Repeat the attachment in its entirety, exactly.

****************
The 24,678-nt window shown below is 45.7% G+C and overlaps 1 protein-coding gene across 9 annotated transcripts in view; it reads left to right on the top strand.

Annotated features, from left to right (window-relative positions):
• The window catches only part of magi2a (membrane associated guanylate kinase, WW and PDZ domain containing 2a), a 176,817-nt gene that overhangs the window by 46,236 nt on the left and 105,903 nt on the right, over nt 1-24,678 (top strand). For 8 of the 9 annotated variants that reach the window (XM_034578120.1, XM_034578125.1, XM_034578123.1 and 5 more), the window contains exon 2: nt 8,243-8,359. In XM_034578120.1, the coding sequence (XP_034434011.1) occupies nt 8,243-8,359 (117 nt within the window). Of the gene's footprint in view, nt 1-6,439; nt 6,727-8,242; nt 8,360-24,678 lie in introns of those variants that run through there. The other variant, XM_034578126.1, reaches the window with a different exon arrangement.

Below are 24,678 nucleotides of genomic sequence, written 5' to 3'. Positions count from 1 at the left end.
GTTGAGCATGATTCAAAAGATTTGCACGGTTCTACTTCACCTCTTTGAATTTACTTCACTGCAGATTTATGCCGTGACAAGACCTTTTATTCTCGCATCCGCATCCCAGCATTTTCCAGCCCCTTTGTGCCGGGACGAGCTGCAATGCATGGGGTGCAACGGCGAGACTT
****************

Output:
The 24,678-nt window shown below is 45.7% G+C and overlaps 1 protein-coding gene across 9 annotated transcripts in view; it reads left to right on the top strand.

Annotated features, from left to right (window-relative positions):
• The window catches only part of magi2a (membrane associated guanylate kinase, WW and PDZ domain containing 2a), a 176,817-nt gene that overhangs the window by 46,236 nt on the left and 105,903 nt on the right, over nt 1-24,678 (top strand). For 8 of the 9 annotated variants that reach the window (XM_034578120.1, XM_034578125.1, XM_034578123.1 and 5 more), the window contains exon 2: nt 8,243-8,359. In XM_034578120.1, the coding sequence (XP_034434011.1) occupies nt 8,243-8,359 (117 nt within the window). Of the gene's footprint in view, nt 1-6,439; nt 6,727-8,242; nt 8,360-24,678 lie in introns of those variants that run through there. The other variant, XM_034578126.1, reaches the window with a different exon arrangement.

Below are 24,678 nucleotides of genomic sequence, written 5' to 3'. Positions count from 1 at the left end.
GTTGAGCATGATTCAAAAGATTTGCACGGTTCTACTTCACCTCTTTGAATTTACTTCACTGCAGATTTATGCCGTGACAAGACCTTTTATTCTCGCATCCGCATCCCAGCATTTTCCAGCCCCTTTGTGCCGGGACGAGCTGCAATGCATGGGGTGCAACGGCGAGACTT